Originally published in NACo Journal, the National Association of Counties finds that:
Counties are finding ways to provide residents with digital COVID-19 vaccine cards as the debate continues as to whether private entities will soon require proof of vaccination or COVID-19 vaccine passports.
In Hawaii, Lt. Gov. Josh Green announced plans for a state vaccine passport pilot program that would allow travelers to bypass state quarantine rules, Hawaii News Now reported. The digital system may be implemented as soon as mid-May.
Erie County, N.Y., County Executive Mark Poloncarz recently announced that fans of the Buffalo Bills football team and Buffalo Sabres hockey team would need to be vaccinated to attend 100 percent capacity games this fall.
Erie County owns the football stadium where the Bills play and the hockey arena where the Sabres play.
Poloncarz said the county has allowed a portion of fans to return to the facilities at no more than 20 percent capacity, as long as they had a negative PCR test within 72 hours of the game.
“The only way we’re going to be able to return 100 percent of the fans to the stands is if everyone is vaccinated,” he said.
Poloncarz said starting with the Bills’ games this fall, all fans and staff who work at the stadium will be required to be vaccinated to enter the facility. He said the county is considering utilizing New York State’s Excelsior Pass, an online application that links to the state health department to confirm vaccine records.
“The only way that we feel comfortable that we can return a full house to the football stadium or the hockey arena is by ensuring individuals in there are protected and the only way to really protect them is to vaccinate them,” he said.
The county is still working out the details, such as how to handle out-of-state fans, but has received support from both teams, which are eager to have 100 percent capacity in the stands.
“If you want to return to normal, get vaccinated,” Poloncarz said. “If you want to go to a Bills or Sabres game this fall, get vaccinated.”
While Orange County, Calif., is not requiring vaccine verification to go onto county property, Supervisor Lisa Bartlett said the county health agency has announced a program that provides residents with digital vaccine records. Originally announced as a digital passport pilot program before changing its name to a digital vaccination records program, Bartlett said county residents can download a digital copy of their vaccine card and testing record through a county-implemented program called Othena. The third-party application is used to register individuals for COVID-19 vaccinations and schedule appointments.
“As more people get vaccinated, they have the opportunity on an individualized basis to download their individual vaccination record,” she said.
Through the app, the county developed an opt-in feature where a user can voluntarily download a digital copy of their vaccine card, according to Bartlett. The application protects medical history and privacy information and is only accessible by the patient.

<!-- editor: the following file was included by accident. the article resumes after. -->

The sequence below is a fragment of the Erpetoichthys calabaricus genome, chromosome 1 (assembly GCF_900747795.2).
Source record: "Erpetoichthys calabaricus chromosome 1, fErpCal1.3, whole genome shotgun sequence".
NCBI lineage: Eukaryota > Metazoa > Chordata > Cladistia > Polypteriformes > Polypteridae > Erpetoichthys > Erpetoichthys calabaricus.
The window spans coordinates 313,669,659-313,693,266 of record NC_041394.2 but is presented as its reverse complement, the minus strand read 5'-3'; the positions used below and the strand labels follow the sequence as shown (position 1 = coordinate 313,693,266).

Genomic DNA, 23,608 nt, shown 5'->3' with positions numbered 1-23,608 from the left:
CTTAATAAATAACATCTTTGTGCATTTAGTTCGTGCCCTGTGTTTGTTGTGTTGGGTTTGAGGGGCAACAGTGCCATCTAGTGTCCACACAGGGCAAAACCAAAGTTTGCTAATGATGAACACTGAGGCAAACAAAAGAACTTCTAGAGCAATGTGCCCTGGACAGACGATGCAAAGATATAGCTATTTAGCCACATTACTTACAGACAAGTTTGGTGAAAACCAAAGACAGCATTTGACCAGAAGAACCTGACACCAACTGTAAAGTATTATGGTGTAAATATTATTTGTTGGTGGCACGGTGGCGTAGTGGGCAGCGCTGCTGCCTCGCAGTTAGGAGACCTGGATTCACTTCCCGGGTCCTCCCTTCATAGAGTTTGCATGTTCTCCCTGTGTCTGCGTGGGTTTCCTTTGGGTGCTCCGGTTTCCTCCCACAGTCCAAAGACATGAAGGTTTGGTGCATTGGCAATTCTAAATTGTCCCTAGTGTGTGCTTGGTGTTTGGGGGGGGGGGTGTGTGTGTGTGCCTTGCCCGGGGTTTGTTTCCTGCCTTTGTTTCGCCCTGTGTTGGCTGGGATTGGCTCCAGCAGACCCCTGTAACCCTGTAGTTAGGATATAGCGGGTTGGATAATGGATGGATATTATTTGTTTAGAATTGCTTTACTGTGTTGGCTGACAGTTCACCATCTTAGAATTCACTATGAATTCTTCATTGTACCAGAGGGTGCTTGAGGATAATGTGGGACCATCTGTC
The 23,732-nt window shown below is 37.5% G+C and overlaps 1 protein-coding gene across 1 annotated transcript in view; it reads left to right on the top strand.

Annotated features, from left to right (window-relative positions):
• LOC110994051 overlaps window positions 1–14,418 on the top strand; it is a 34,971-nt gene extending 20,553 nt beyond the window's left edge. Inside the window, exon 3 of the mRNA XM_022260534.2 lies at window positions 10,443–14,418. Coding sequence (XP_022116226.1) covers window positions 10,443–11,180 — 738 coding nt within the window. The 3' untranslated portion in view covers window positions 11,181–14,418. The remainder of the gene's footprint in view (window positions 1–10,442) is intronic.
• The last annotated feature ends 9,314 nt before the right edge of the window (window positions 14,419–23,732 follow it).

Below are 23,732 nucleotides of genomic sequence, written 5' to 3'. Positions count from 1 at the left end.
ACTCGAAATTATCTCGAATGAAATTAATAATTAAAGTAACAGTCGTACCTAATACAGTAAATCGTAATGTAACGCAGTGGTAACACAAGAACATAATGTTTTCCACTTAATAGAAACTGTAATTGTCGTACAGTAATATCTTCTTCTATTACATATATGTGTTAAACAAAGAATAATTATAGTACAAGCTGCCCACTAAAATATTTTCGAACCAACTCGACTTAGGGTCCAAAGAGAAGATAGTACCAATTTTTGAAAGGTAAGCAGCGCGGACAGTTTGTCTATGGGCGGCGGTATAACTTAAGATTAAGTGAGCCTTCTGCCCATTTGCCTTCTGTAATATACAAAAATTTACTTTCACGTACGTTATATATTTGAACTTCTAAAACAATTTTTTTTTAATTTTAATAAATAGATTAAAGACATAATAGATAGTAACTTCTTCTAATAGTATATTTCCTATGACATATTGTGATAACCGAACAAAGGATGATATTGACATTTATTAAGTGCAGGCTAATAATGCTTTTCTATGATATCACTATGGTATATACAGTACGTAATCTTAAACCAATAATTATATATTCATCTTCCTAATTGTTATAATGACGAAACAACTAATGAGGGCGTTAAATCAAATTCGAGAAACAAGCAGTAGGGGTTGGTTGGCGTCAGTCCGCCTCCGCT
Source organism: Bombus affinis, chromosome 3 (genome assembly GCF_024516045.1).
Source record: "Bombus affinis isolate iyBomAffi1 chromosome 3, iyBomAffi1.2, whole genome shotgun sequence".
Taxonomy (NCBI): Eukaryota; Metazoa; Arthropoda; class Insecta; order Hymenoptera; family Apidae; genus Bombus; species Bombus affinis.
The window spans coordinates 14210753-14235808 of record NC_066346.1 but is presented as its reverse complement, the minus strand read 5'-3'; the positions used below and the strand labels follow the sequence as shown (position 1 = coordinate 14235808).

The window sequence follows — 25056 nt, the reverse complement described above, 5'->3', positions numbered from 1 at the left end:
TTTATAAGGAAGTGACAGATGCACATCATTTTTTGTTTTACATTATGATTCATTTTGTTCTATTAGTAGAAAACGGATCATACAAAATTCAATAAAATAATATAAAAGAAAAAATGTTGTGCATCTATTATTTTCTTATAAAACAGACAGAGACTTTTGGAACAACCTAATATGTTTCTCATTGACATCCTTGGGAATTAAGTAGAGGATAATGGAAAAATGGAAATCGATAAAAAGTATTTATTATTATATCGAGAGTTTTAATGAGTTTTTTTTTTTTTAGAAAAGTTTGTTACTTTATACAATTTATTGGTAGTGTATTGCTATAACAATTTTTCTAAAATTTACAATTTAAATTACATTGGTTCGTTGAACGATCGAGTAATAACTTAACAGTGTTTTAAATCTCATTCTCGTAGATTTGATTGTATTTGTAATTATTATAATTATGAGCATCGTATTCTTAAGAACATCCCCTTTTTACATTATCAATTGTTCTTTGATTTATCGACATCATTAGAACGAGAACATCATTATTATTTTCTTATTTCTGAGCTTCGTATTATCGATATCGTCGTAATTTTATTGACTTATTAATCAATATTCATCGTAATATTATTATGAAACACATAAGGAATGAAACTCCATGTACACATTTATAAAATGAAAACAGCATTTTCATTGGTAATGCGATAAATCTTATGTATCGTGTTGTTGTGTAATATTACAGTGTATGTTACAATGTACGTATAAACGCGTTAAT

“It’s not available to any third parties, business entities or other government entities, so nobody else will have access to this information,” she said.
The digital proof of vaccination is meant to help those who may have lost their physical vaccine card and prevent fraud. It has a QR code and can be downloaded on smartphones similar to digital boarding passes.
“It’s voluntary and a lot of people just want to know that they’ve got it with them and they haven’t lost it,” Bartlett said. “If they need to access information, it’s right there on their smartphone so it’s a matter of convenience.”
The Health Department in St. Mary’s County, Md. has also launched a way for residents to obtain digital proof of vaccination.
The department partnered with software company PinPoint to offer free digital COVID-19 vaccine cards for county residents using the VaccineCheck service. The web-based platform creates a digital version of a CDC vaccine card using the Maryland vaccine registry. Through the service, residents can also upload images of their physical card to the system for digital record-keeping.
St. Mary’s County Health Officer Dr. Meena Brewster said with everyone having access to electronic health records, it made sense to allow electronic access to vaccine records.
“This is a convenient way for them to upload an image of their original paper card so that they can always access that original image as well as have an authenticate digital version,” Brewster said.
PinPoint Managing Partner Chris Nickerson said the web-based application is powered by a HIPAA-compliant platform. Residents can access it online through a portal that checks ZIP codes. PinPoint also has the ability to verify records through other state registries, he said.
Brewster said the county partnered with PinPoint in the beginning of the pandemic to launch an occupational health screener for employees and to launch a behavioral health screener to check in on county residents’ mental health.
“We knew there was a demand from our population for being able to access their own personal medical information, and we wanted to make sure they could do so when it came to their COVID-19 vaccine record,” Brewster said.